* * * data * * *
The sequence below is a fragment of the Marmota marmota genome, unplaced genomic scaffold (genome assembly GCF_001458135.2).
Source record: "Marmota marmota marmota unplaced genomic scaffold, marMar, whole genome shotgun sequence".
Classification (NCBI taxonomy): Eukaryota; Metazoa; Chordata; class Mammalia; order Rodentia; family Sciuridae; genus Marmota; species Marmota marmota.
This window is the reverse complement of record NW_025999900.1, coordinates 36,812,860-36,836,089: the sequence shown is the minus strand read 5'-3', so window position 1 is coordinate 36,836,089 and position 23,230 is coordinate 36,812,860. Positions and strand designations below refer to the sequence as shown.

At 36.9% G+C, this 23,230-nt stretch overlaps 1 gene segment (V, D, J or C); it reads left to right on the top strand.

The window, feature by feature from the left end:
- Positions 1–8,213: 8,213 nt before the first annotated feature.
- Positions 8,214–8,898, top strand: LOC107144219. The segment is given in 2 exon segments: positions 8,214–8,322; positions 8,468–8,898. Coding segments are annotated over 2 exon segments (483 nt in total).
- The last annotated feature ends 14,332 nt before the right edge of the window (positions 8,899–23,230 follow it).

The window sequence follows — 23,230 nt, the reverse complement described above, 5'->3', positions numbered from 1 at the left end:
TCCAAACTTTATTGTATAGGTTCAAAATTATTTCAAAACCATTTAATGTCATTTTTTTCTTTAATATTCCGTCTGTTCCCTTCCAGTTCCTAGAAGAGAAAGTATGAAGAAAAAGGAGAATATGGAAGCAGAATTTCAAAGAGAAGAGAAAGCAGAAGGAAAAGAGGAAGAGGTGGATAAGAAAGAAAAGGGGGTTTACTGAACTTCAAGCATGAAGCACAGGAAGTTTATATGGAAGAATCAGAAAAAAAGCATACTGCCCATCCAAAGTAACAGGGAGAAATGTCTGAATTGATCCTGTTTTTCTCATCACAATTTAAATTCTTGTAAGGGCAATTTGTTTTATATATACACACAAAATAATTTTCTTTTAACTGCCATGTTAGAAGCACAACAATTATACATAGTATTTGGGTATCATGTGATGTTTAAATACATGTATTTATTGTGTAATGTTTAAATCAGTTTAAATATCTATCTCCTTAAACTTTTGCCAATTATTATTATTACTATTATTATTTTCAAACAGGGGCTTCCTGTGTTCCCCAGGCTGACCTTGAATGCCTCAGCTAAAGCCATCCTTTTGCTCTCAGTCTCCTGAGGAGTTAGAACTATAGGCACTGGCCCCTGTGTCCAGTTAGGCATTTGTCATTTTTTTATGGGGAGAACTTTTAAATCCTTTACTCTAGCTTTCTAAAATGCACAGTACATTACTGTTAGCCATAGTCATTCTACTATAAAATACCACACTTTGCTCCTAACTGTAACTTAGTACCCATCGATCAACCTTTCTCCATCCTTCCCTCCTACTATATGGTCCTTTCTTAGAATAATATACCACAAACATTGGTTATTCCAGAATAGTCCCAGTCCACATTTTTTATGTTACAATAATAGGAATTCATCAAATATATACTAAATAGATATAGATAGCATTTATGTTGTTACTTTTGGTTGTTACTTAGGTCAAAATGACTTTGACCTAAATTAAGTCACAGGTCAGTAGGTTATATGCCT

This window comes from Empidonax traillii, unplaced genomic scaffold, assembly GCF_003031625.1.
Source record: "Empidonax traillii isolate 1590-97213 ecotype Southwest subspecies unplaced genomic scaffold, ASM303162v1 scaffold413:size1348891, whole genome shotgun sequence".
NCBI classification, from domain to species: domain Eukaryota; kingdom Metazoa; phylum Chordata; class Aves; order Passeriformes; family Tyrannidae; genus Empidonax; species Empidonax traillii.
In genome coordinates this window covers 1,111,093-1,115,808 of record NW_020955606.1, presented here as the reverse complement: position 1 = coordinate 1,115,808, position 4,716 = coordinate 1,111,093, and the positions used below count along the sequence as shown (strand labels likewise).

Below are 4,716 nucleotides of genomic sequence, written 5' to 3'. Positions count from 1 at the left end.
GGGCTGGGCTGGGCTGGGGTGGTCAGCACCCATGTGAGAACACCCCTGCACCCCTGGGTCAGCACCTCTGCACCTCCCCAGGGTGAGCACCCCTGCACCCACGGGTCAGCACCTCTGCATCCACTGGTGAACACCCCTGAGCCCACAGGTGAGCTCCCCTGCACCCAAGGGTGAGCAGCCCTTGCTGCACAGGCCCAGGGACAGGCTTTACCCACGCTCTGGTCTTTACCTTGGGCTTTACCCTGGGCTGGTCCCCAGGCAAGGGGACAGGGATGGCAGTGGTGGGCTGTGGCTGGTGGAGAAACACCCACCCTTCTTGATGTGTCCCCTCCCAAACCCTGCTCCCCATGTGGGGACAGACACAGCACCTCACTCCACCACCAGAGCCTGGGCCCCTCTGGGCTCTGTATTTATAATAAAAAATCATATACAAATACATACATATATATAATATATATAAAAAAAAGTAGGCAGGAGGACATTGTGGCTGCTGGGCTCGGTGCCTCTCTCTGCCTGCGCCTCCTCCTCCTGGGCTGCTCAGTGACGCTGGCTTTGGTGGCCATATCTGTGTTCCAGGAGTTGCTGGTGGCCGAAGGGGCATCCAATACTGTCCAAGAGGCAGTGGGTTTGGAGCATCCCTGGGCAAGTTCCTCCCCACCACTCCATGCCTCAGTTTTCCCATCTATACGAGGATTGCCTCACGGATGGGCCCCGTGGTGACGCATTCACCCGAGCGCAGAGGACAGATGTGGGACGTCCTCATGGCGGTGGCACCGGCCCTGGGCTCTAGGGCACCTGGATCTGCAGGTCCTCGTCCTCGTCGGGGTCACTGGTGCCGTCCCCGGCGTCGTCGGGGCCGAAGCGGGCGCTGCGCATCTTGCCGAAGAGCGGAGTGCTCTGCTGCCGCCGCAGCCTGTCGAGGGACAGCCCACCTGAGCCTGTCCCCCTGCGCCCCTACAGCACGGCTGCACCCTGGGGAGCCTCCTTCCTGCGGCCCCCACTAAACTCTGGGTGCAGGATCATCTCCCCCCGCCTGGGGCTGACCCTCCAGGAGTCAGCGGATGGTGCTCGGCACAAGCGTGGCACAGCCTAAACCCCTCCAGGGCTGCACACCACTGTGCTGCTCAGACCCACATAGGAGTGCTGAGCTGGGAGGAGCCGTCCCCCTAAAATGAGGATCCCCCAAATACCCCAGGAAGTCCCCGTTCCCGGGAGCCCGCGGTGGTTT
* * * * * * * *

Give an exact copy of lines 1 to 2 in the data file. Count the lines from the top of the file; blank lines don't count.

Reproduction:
The sequence below is a fragment of the Marmota marmota genome, unplaced genomic scaffold (genome assembly GCF_001458135.2).
Source record: "Marmota marmota marmota unplaced genomic scaffold, marMar, whole genome shotgun sequence".